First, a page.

MUSIC BOX: Days of digital free ride may be over

By on November 18, 2014

Jackson Hole, Wyoming – Do you enjoy free music streaming, digitally, via a service such as Spotify, Beats (owned by Apple), AT&T, Google, or Pandora? A major shift in the music industry over the last few weeks suggests that you should enjoy it while it lasts.

Third quarter 2014 statistics show that physical CD sales and digital download sales continue to nose dive. On-demand streaming sites are all the rage, and vinyl sales are up a whopping 47.5 percent. The good news is that people are consuming more music. The bad news is that there is either no money on the table, or that the money is going to CEOs of streaming sites. Illegal downloading and file sharing still accounts for a great deal of revenue bypassing songwriters and publishers, though the biggest streaming sites are finally getting pressure from the three bigs (Universal, Sony, Warner) to leverage their free users to become paid subscribers.

Tension with Spotify in particular came to a head last week as Taylor Swift, utilizing her pop star status, pulled her new album as well as her entire catalog from Spotify. (Swift was predicted to make about $6 million from the streaming site in the next year, and her new album accounts for more than 20 percent of all album sales in the last two weeks). She joins the ranks of artists like Foals, Thom Yorke (of Radiohead), The Beatles, The Black Keys, AC/DC, Garth Brooks, Beyonce and Coldplay, who have taken a stance against Spotify.

Black Keys drummer Patrick Carney comically criticized the owner of Spotify saying, “He’s richer than Paul McCartney, and he’s 30, and he’s never written a song.”

The artists argue that it’s not that they don’t want their music on Spotify, they just don’t want it available to the free riders because the royalty payout is so low per stream (less than a penny per stream in 2013). Swift’s team had sought to make her music available to paid subscribers only, but Spotify wouldn’t have it. High fives to these folks. It may save the struggling indie artist. 

In case you’re not familiar with Spotify, an iPhone user, for instance, can download the free app and enjoy just about any artist’s catalog, provided that they shuffle the songs (laptop and tablet users can actually stream some songs on-demand). Free riders account for 37.5 million users, while 12.5 million pay $10 per month for no ads and on-demand streaming. So why the push by labels to turn these free riders into subscribers? Seventy percent of the subscriber revenue goes to record labels and music publishers.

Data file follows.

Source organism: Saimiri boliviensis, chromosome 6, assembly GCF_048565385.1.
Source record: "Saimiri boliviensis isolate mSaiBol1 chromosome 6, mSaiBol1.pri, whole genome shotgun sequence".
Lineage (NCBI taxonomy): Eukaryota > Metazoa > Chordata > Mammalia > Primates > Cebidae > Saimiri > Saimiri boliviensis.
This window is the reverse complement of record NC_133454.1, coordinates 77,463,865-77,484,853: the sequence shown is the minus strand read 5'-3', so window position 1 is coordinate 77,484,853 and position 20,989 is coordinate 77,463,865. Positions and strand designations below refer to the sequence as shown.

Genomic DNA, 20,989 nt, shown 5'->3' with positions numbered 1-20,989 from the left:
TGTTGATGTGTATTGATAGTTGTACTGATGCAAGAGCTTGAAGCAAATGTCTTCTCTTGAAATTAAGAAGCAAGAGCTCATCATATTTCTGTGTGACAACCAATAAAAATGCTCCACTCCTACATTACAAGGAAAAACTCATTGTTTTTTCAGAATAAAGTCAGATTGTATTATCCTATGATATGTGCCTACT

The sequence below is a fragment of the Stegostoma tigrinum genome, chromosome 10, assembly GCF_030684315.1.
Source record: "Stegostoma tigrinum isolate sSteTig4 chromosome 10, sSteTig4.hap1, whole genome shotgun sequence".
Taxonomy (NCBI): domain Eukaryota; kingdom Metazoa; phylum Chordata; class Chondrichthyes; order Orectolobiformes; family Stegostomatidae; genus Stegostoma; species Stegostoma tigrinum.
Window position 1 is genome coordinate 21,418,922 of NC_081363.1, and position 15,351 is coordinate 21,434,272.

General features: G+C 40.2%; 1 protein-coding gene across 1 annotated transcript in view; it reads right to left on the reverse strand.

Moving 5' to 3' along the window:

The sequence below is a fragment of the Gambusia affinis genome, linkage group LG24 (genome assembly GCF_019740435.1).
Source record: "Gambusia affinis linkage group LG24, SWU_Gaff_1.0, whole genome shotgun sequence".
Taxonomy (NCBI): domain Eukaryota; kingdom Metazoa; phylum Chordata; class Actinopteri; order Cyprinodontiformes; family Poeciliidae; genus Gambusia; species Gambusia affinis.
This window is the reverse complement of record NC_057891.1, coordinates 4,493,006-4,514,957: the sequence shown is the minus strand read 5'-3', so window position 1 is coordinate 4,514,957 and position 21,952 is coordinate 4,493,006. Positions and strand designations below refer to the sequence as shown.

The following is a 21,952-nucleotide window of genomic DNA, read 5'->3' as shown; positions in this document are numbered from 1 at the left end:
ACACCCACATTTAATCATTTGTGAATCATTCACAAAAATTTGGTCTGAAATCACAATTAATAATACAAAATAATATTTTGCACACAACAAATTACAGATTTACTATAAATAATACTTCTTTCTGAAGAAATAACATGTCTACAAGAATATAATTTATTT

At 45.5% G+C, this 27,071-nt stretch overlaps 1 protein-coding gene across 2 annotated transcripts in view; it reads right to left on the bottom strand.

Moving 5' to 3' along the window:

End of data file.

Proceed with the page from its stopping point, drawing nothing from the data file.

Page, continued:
From the vantage point of a songwriter, part of the problem is rooted in the fact that services like Pandora and Spotify utilize their free service to drive the paid service with ads like: “Just sign up for Spotify to listen to this song and all your music for free.” This further perpetuates the “free” culture, and the fine print (that you can opt to pay a monthly fee and get just a tiny bit more convenience and control) is not substantial enough to convert most consumers.

Leave it to Google and YouTube to step up to the plate. Just a few days ago, Google announced its long anticipated service, YouTube Music Key. Rather than fight an irrational battle against labels and songwriters putting them on the wrong side of history, YouTube has reportedly sealed deals with the three big labels and “hundreds” of small labels, though no details have surfaced and many indie labels resisted. Music Key will have a price tag of $10 per month with no ads and offline streaming of more than 30 million songs, including in-app videos, and full discographies of artists.

This shift is good news for songwriters. Fractions of pennies for streams may turn into silver in the short term. And oh, what a handful of nickels can buy you – a song.

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About Aaron Davis

Aaron Davis is a decade-long writer of Music Box, a singer-songwriter, multi-instrumentalist, member of Screen Door Porch and Boondocks, founder/host of Songwriter’s Alley, and co-founder of The WYOmericana Caravan.

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